Smith and Locke on Property

Aeon J. Skoble for AdamSmithWorks

July 31, 2019
Separated by less than a century, John Locke and Adam Smith are both philosophers associated with the liberal tradition. Different aspects of their thought have come to be almost synonymous with classical liberalism, yet there are interesting methodological differences between them. There really are not many instances where one could say, “well, as Locke and Smith both say,….” and then describe some substantive point. Furthermore, Smith is associated with the “Scottish Enlightenment” school of thought, which also included Francis Hutcheson and David Hume, and which is often presented as being opposed to the “natural rights” tradition with which Locke is associated. So, can we assess Locke’s and Smith’s respective views on property for compatibility? 

In introductory textbooks, we often see something like the following: “Locke thought people had natural rights to property, whereas Hume argued that property is useful social convention.” We wouldn’t expect to see Smith mentioned at all in this context, as his role in philosophy is often overlooked, but if he were, he would be associated with Hume. Of course there’s no contradiction between saying we have a right to X and saying that it’s useful for society to recognize X. But the contrast is often invoked to show that people like Hume and Smith were practical empiricists who didn’t need rights theory. This distinction is not obvious – Locke, too, was an empiricist, and Smith, while he doesn’t present himself as a rights theorist, talks about property in a way that a Lockean can appreciate.

To begin, let’s have a look at Locke on property. Most of us hear in school that Locke thought we had rights to “life, liberty, and property,” as if these were three items to which we’re entitled. But Locke’s theory of property is a little more subtle. Rather than think of them as three items, it is better to think of them as ramifications of each other.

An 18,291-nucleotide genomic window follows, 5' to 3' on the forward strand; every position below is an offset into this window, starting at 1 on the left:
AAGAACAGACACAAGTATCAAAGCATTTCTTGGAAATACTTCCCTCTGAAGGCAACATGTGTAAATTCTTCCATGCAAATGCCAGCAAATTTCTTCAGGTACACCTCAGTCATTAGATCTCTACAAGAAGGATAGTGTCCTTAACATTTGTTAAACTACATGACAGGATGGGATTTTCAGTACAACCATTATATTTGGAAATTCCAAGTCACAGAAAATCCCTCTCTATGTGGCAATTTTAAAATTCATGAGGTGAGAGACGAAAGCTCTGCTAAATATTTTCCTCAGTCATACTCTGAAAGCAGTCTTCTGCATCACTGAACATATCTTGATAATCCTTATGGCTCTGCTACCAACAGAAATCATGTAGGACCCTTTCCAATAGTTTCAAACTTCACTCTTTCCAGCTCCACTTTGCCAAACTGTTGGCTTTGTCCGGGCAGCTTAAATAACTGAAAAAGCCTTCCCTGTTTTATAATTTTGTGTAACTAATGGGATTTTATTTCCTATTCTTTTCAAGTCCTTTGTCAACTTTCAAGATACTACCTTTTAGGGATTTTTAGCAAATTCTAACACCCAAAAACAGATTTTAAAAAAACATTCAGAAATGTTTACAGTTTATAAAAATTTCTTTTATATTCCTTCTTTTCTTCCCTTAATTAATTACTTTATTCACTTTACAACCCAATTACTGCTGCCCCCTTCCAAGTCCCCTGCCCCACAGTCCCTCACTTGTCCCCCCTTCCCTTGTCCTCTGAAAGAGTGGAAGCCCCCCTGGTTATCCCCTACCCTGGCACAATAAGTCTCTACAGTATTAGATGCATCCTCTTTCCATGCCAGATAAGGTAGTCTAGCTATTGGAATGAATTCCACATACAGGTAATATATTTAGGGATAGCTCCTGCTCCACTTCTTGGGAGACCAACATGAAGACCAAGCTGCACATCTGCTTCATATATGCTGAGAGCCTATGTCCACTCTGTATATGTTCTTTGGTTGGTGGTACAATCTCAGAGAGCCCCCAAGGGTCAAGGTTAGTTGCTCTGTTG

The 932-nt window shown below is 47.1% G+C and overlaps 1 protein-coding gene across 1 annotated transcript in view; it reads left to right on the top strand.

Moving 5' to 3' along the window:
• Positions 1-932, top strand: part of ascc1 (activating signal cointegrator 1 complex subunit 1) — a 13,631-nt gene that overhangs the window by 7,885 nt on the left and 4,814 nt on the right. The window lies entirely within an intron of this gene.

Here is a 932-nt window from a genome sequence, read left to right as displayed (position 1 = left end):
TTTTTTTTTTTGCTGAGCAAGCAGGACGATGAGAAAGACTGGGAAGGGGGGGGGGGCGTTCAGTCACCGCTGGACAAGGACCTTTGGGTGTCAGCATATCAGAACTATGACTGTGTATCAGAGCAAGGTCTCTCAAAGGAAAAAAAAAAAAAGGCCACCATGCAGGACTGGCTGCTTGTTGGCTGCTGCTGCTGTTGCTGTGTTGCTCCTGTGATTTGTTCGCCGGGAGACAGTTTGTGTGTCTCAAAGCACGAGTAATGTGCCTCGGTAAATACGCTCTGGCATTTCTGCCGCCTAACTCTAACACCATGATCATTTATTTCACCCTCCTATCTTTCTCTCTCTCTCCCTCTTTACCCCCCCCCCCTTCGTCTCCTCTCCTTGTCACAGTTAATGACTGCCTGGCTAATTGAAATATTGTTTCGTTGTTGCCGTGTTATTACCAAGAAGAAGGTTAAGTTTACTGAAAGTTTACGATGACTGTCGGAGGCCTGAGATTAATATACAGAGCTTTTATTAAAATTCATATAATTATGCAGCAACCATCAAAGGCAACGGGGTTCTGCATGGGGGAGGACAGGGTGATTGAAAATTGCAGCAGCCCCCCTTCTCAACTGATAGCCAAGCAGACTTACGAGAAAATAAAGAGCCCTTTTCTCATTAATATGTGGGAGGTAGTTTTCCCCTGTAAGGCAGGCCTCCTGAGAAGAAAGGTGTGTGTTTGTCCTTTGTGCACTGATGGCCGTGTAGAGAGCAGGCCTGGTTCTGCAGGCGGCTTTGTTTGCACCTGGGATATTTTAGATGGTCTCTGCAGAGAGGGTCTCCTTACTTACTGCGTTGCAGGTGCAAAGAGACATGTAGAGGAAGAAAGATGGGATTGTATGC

Locke is unambiguous about the meaning of “property.” In Chapter IX of his Second Treatise he specifically says that he means the word to include one’s life and freedom as well as one’s physical possessions. All of Chapter V is devoted to explaining what property is, and here too, his quite clear that “every man has a property in his own person.” So at least some property rights are natural, in the sense of being conceptually prior to government. He means this to be a direct contrast with the then-prevailing concept of property rights as grants from the monarch. Pre-liberal society certainly had property rights – if the king grants me all the land from here to coast, then it’s my property, and I am entitled to lord over it (subject, one imagines, to one’s continued fealty). So on this model, property rights are civil rights, legal entities established by royal decree. Not just property rights, either; the same would be true of the medieval right to bear arms or the medieval right of way.